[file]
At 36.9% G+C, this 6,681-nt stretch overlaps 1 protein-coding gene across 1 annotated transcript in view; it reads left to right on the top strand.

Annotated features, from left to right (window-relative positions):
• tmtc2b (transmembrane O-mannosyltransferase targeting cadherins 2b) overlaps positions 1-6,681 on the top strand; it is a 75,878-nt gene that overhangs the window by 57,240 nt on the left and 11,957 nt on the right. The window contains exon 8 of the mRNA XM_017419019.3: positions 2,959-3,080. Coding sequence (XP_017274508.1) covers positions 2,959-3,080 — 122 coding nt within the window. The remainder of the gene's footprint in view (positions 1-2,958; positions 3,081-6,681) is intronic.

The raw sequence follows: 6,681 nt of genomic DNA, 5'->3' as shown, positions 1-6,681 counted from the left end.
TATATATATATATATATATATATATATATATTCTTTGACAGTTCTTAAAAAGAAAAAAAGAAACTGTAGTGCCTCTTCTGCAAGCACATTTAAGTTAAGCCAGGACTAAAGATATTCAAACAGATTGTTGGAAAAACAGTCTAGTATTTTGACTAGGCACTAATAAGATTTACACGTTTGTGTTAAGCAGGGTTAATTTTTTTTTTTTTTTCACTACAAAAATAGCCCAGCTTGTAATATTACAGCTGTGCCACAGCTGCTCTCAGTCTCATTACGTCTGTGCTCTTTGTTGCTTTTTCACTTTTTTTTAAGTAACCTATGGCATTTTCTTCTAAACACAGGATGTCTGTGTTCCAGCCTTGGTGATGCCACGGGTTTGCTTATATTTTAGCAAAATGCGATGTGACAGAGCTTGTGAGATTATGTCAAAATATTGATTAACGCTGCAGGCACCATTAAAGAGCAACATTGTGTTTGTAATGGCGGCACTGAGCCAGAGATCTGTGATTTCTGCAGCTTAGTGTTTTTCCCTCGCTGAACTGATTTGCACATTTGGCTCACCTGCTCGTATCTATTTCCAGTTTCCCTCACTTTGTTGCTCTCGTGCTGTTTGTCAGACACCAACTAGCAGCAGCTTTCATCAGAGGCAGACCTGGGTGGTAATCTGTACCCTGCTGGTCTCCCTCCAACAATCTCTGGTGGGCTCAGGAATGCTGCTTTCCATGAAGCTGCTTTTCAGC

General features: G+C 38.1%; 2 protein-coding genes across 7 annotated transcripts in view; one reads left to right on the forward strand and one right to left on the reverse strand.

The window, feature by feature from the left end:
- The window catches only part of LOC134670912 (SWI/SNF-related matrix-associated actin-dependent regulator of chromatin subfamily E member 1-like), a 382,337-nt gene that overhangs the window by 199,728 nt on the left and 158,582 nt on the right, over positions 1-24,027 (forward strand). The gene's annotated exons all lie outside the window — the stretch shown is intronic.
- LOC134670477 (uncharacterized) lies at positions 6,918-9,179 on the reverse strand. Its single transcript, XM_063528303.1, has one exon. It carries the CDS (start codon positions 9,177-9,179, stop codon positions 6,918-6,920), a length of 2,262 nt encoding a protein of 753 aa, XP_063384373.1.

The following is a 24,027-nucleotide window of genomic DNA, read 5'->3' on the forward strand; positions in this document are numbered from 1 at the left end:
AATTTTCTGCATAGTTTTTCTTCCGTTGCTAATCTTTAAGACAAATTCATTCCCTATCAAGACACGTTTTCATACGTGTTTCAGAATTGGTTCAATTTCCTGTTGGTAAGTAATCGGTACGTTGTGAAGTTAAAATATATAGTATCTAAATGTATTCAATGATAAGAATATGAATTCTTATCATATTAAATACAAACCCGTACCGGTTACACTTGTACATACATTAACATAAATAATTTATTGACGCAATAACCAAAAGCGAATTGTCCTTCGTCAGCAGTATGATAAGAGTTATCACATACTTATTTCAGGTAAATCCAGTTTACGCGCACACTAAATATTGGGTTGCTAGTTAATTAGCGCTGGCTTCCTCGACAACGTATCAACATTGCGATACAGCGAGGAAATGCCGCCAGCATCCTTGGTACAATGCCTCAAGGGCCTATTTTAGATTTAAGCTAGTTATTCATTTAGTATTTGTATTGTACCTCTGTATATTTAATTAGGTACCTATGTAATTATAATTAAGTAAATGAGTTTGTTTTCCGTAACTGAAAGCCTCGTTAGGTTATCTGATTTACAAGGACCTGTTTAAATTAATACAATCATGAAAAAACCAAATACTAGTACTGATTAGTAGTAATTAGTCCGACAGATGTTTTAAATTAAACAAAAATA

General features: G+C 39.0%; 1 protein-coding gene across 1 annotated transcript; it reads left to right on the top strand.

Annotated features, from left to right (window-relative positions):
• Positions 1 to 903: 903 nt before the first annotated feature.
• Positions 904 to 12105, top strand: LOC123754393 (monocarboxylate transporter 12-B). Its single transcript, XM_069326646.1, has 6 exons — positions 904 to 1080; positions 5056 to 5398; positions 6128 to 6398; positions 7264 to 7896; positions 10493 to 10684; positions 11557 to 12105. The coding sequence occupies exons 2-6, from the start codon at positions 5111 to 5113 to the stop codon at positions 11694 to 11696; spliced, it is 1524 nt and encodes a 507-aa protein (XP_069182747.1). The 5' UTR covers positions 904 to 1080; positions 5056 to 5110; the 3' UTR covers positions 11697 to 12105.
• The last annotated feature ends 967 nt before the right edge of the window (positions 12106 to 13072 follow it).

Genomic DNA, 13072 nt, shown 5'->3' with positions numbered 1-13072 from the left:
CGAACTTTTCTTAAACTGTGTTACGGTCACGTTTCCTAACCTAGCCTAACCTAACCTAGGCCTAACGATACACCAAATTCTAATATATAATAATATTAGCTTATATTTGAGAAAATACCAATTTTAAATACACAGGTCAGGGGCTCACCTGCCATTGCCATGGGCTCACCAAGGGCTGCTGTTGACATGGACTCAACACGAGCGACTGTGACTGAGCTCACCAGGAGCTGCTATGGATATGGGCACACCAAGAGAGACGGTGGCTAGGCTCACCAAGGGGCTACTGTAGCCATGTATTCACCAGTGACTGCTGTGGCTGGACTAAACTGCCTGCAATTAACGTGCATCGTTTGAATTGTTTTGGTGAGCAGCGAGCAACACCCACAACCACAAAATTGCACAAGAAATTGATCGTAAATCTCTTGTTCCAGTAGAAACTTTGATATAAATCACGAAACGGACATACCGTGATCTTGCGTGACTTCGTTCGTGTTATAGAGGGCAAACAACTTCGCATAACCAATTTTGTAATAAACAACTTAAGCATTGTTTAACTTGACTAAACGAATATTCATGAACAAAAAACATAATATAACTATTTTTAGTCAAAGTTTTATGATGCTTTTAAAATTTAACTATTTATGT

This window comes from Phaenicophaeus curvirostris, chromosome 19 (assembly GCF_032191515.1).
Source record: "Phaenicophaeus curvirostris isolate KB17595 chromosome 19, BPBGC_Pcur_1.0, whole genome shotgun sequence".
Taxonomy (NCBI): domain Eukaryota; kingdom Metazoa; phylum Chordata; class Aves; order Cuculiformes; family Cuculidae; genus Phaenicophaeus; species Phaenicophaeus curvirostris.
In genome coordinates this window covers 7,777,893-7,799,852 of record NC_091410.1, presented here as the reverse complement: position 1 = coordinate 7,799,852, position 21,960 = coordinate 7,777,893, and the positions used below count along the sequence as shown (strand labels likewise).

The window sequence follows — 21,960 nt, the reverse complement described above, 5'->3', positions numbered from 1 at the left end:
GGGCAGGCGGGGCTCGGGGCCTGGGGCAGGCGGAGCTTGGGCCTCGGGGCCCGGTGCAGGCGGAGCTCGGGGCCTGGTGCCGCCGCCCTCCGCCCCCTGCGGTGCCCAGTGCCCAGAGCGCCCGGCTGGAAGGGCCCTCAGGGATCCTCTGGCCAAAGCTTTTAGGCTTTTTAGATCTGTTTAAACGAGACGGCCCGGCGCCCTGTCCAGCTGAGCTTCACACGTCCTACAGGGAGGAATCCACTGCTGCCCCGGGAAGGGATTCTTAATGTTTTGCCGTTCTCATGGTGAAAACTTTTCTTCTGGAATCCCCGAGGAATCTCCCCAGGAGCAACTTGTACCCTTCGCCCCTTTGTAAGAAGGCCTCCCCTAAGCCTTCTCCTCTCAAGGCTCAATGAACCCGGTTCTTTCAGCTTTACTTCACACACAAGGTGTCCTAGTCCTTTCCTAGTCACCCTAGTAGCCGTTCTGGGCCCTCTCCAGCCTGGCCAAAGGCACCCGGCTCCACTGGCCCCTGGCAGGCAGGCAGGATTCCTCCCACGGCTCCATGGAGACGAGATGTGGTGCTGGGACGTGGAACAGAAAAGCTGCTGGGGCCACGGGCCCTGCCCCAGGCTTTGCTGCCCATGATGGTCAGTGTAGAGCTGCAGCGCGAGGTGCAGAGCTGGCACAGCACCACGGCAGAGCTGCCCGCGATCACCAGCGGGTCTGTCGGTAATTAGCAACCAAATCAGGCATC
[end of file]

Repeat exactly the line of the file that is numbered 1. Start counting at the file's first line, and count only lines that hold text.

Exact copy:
At 36.9% G+C, this 6,681-nt stretch overlaps 1 protein-coding gene across 1 annotated transcript in view; it reads left to right on the top strand.